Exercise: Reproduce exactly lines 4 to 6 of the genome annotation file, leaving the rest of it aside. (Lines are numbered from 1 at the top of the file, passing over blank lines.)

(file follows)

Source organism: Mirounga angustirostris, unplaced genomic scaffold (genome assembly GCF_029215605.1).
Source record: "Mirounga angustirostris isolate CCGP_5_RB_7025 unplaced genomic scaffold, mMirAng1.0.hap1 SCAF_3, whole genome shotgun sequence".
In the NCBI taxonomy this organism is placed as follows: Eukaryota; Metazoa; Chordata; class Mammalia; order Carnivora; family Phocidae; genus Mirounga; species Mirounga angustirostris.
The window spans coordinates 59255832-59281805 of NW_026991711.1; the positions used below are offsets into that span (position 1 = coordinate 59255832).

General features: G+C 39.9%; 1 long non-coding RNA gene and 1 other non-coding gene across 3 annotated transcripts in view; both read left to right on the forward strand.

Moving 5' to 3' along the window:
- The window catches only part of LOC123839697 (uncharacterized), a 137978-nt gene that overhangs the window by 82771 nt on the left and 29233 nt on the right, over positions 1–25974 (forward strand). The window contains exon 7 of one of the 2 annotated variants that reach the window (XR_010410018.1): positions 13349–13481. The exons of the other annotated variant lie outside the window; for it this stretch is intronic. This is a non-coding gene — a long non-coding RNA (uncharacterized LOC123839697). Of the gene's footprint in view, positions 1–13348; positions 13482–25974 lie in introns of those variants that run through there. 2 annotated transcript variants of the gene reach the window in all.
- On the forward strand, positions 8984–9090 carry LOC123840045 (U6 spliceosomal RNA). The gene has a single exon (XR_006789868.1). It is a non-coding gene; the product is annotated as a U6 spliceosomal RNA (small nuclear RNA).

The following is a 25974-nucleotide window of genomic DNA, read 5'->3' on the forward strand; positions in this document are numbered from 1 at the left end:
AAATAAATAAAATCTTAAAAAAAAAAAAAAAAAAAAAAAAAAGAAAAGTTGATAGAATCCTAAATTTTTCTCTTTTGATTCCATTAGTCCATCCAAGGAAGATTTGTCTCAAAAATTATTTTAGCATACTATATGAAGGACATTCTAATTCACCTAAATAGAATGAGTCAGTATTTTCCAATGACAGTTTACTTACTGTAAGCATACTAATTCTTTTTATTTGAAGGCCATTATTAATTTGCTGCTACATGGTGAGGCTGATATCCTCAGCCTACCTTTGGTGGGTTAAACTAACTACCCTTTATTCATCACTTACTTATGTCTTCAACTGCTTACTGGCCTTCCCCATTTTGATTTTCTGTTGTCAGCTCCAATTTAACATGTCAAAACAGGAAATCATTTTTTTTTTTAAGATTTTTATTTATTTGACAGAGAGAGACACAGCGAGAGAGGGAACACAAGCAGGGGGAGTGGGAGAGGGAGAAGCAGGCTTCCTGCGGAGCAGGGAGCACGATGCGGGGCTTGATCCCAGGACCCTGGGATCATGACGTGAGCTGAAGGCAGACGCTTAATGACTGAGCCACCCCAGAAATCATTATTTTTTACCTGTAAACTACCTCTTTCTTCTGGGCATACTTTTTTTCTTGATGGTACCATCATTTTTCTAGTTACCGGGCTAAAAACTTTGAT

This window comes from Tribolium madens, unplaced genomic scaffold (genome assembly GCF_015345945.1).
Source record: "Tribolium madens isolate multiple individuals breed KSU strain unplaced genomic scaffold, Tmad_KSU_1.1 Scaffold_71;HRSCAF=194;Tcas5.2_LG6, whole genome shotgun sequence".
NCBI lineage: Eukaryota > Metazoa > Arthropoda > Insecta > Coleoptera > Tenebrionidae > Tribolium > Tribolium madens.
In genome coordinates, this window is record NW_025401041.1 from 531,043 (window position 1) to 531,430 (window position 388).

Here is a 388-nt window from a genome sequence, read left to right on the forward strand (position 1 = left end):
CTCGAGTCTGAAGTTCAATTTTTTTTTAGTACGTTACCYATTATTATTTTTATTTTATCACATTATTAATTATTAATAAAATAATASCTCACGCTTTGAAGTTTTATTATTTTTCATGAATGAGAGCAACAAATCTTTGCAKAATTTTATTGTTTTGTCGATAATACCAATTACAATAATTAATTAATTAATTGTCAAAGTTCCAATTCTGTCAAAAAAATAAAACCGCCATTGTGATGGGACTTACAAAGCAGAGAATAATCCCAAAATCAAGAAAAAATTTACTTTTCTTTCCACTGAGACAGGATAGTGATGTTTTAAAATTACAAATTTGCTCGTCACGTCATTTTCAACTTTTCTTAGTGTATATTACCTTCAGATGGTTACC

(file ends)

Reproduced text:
The window spans coordinates 59255832-59281805 of NW_026991711.1; the positions used below are offsets into that span (position 1 = coordinate 59255832).

General features: G+C 39.9%; 1 long non-coding RNA gene and 1 other non-coding gene across 3 annotated transcripts in view; both read left to right on the forward strand.

Moving 5' to 3' along the window: